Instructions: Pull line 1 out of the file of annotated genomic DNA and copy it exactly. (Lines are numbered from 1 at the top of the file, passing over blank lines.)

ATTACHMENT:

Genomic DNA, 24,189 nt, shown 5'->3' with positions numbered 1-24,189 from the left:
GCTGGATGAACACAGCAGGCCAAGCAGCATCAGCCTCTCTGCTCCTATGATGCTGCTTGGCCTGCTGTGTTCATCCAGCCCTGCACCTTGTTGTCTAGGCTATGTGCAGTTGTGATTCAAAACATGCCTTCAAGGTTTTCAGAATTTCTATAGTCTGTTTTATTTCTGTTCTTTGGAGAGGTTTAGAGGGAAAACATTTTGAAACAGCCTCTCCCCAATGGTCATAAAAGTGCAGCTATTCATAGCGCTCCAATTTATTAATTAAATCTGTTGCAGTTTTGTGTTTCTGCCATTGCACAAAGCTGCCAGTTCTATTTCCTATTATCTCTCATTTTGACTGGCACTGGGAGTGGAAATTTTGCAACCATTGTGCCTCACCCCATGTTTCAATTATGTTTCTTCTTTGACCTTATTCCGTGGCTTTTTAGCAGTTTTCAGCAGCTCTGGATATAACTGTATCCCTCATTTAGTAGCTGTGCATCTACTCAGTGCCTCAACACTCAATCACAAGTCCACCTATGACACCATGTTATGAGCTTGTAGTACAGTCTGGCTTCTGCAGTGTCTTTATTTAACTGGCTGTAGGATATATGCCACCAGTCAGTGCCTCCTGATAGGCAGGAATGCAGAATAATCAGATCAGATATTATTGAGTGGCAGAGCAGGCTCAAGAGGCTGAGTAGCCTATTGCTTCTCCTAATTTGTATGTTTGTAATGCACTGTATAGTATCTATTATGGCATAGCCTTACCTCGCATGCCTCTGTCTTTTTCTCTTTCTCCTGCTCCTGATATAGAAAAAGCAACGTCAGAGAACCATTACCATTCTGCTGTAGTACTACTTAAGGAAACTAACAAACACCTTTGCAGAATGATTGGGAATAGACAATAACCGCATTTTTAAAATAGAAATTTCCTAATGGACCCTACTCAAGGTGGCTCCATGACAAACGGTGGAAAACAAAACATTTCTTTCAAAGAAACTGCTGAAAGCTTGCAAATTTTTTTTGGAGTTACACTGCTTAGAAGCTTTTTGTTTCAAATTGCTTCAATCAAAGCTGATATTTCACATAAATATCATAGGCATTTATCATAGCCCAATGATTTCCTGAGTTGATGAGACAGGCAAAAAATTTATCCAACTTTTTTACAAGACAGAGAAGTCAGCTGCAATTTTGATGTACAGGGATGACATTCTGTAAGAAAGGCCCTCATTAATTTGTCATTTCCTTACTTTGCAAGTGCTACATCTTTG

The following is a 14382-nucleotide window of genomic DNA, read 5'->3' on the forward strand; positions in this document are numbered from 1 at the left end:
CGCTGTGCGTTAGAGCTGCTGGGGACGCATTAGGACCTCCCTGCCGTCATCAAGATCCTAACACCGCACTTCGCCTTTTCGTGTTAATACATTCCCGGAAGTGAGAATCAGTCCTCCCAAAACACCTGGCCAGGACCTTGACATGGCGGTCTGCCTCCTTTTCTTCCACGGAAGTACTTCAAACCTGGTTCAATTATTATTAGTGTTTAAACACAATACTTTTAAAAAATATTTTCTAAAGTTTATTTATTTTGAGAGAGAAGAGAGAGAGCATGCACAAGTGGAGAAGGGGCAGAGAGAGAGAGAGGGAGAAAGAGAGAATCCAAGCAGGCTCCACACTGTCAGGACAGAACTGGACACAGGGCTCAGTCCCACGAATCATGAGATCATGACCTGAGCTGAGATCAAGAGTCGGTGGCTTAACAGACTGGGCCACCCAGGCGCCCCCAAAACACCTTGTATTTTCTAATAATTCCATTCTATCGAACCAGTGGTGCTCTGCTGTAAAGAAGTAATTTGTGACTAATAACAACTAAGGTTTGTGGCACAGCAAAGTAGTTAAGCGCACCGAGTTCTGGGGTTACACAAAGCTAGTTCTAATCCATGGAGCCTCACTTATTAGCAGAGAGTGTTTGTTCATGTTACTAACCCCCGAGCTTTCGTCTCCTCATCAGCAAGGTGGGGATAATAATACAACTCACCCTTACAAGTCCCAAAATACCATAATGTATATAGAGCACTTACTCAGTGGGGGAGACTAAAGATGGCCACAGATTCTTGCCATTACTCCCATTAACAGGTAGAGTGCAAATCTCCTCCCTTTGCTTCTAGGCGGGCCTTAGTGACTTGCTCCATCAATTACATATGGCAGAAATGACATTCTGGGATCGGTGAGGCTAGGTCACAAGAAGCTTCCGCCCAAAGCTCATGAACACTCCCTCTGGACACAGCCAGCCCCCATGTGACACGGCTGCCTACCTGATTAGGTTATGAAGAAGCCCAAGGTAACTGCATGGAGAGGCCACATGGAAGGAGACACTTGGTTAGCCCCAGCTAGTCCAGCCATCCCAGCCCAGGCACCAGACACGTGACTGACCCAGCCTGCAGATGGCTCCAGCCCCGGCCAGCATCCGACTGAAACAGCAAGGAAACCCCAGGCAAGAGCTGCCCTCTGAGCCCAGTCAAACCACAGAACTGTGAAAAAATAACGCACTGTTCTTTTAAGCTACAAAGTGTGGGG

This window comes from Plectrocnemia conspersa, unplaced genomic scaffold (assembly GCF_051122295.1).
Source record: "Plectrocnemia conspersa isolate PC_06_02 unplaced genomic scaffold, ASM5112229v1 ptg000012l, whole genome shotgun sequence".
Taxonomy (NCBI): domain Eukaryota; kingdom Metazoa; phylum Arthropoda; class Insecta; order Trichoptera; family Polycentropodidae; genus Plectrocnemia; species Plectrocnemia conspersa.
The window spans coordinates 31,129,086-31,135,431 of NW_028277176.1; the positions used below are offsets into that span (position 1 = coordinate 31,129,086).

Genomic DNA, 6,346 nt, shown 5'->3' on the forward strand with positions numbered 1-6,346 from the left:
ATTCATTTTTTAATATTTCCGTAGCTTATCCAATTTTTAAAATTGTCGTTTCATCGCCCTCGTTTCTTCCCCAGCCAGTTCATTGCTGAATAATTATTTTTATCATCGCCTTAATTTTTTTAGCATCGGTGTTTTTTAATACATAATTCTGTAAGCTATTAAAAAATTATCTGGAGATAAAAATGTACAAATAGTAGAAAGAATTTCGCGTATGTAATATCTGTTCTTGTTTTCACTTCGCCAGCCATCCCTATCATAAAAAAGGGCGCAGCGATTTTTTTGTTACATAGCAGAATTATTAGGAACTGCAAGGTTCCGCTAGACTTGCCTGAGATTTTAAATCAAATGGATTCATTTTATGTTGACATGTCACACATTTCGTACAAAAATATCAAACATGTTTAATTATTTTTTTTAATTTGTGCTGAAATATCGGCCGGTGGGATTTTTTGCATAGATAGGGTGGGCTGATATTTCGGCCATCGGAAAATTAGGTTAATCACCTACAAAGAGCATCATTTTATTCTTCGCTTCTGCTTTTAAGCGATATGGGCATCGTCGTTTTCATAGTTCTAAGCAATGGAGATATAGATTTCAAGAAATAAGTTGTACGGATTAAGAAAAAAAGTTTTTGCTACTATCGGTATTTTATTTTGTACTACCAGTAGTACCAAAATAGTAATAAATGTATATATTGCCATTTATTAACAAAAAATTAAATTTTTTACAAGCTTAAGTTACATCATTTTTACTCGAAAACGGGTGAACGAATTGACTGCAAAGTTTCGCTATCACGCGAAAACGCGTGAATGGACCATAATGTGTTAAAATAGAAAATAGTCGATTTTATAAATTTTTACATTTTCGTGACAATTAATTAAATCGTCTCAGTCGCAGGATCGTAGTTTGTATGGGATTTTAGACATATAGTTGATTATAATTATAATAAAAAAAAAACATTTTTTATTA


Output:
Genomic DNA, 24,189 nt, shown 5'->3' with positions numbered 1-24,189 from the left: